GOLD BEACH — There's been a lot of chatter swirling behind how Curry County Commissioner David Brock Smith filed for the District 1 State Rep. position, but according to the state, it's more smoke than fire.
Fellow politicians and community members keyed on a 39-second differential in time stamps between Smith's filing for the representative position and the withdrawal of his candidacy to be re-elected as commissioner.
Under ORS 249.013, "a person may not file a nominating petition or declaration of candidacy for more than one lucrative office ... unless the person first files a written withdrawal, under ORS 249.170, of the person's initial filing."
But after investigating the matter, the Oregon Secretary of State's office has found no intention of wrongdoing.
"The candidate’s actions indicated an intent to abide by the law and take action to reconcile the apparent 'dual candidacies,'" Secretary of State chief of staff Laura Terrill said via email. "He filed his candidacy for the state office at the Capitol. He was not physically present at the county to withdraw his candidacy, he sent someone in with the paperwork in an apparent attempt to remain legally compliant."
According to candidacy documents, Smith electronically filed for the District 1 State Rep. position at 4:44 p.m. and 21 seconds on March 8 and withdrew his candidacy from the county commissioner's position seconds after at 4:45 p.m.
Under ORS 249.170, if a person files for more than one lucrative office position without submitting a withdrawal first, all filings by the person would be invalid.
But in this case, there's no way of knowing what came first.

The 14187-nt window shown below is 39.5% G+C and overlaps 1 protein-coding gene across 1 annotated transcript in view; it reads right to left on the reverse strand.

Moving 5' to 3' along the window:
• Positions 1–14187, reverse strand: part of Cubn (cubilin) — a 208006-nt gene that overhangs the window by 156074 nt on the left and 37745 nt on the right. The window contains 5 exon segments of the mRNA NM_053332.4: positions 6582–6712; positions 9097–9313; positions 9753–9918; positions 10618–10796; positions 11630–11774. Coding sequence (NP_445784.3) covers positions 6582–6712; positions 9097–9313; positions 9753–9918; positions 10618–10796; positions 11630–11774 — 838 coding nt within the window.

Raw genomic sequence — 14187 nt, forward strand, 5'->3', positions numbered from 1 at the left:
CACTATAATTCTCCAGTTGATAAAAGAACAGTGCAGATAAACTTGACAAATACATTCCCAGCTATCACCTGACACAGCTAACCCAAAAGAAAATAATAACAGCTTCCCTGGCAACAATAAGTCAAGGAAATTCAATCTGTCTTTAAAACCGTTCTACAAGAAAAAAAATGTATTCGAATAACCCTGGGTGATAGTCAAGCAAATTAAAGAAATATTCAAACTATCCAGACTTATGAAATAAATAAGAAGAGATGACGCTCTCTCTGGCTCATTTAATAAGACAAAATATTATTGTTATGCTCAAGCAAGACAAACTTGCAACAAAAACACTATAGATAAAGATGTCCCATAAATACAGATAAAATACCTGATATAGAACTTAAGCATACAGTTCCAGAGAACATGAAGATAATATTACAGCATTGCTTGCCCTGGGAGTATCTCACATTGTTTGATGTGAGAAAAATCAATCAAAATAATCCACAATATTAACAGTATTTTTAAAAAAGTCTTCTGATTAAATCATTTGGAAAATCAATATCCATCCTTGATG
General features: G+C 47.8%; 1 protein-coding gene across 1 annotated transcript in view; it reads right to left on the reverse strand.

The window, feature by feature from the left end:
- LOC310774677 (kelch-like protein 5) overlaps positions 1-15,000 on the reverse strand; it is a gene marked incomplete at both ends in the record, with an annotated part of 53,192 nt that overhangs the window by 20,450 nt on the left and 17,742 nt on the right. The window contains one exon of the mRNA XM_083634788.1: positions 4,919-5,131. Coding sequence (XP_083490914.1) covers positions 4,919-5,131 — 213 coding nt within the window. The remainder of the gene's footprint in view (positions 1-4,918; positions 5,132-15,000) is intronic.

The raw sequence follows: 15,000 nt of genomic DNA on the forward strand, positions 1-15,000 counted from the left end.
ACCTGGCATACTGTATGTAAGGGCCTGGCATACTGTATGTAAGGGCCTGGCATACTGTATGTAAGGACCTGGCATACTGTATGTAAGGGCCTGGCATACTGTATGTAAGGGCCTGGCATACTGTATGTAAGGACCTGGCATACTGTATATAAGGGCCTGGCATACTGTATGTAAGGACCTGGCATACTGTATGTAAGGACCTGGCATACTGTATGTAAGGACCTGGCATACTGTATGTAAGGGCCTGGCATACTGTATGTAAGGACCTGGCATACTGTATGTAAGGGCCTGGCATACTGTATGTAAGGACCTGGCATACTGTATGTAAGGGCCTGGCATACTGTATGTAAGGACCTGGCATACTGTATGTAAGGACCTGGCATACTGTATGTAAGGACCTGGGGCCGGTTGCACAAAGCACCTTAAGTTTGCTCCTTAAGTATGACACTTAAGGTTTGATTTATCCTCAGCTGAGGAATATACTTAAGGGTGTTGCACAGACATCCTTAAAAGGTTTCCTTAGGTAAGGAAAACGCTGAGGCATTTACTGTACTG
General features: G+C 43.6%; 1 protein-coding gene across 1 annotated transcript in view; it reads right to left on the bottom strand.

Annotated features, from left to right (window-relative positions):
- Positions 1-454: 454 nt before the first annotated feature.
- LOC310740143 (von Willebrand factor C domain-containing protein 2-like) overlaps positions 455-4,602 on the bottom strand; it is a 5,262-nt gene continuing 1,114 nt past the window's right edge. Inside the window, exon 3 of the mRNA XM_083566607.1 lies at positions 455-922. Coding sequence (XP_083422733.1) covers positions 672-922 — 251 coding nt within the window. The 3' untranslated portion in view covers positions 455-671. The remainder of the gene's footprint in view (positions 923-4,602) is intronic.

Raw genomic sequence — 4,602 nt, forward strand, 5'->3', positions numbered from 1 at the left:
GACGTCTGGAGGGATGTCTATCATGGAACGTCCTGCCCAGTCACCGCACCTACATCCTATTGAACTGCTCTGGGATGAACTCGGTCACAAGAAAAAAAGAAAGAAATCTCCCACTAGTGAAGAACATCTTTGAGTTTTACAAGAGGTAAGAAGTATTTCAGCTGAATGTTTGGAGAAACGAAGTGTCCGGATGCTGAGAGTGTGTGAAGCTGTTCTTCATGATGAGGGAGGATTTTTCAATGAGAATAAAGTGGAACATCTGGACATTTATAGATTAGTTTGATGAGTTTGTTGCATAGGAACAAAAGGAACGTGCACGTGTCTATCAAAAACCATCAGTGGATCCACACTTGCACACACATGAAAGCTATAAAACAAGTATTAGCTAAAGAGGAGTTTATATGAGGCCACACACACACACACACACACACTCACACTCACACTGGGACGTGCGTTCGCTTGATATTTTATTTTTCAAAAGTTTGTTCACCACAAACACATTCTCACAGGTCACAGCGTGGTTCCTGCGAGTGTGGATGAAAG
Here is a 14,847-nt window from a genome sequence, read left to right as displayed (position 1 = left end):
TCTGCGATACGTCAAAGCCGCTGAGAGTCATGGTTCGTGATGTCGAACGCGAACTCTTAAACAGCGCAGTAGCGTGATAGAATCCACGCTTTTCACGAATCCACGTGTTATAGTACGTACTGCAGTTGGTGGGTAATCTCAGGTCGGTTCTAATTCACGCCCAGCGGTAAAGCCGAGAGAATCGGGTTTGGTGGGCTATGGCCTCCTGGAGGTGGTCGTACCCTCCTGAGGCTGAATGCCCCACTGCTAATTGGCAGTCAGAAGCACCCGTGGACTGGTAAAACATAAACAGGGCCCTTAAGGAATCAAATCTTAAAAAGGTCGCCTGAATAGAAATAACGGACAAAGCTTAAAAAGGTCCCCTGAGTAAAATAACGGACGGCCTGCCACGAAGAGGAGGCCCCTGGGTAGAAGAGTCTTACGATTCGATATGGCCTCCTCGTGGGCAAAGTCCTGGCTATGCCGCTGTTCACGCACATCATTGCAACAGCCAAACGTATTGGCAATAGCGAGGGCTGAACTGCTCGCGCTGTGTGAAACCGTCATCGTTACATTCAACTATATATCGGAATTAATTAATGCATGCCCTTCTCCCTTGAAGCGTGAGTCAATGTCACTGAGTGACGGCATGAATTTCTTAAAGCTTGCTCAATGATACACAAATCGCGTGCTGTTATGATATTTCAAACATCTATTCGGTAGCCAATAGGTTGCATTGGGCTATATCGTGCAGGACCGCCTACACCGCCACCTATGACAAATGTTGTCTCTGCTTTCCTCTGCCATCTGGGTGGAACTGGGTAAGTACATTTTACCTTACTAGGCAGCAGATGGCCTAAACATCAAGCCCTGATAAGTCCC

"We have no way of knowing for certain that the apparent “39 second differential” between the candidate’s actions is completely accurate," Terrill said. "The date stamp from the county includes a hand-written time that may have come from someone’s watch or an in-house clock that may not have been accurate it may have been 'rounded up.'"
On the day prior to submitting his withdrawal paperwork, Smith was working late and knowing he would be in Salem the following day, he signed the form under oath in front of Curry County district attorney Everett Dial.
However, there was a mix-up in getting those turned in, which lead to the paperwork being submitted minutes before deadline.
With timing running out, Smith said he phoned Dial to turn in the withdrawal paperwork so he could file for the District 1 state representative position and waited for him to do so before he filed electronically.
"I took the SEL 150 to our district attorney's office, where he witnessed me signing it, and I asked him to file it for me," Smith said. "I called him up at 4:30 p.m. and told him I needed to get it in before I filed. I stayed on the phone the entire time."
State Rep. Wayne Krieger, R-Gold Beach, withdrew his candidacy the following day, leaving Smith and Terry Brayer as the only filed candidates for the position.
Smith said he was aware of Krieger's intention to resign before he submitted his candidate filing.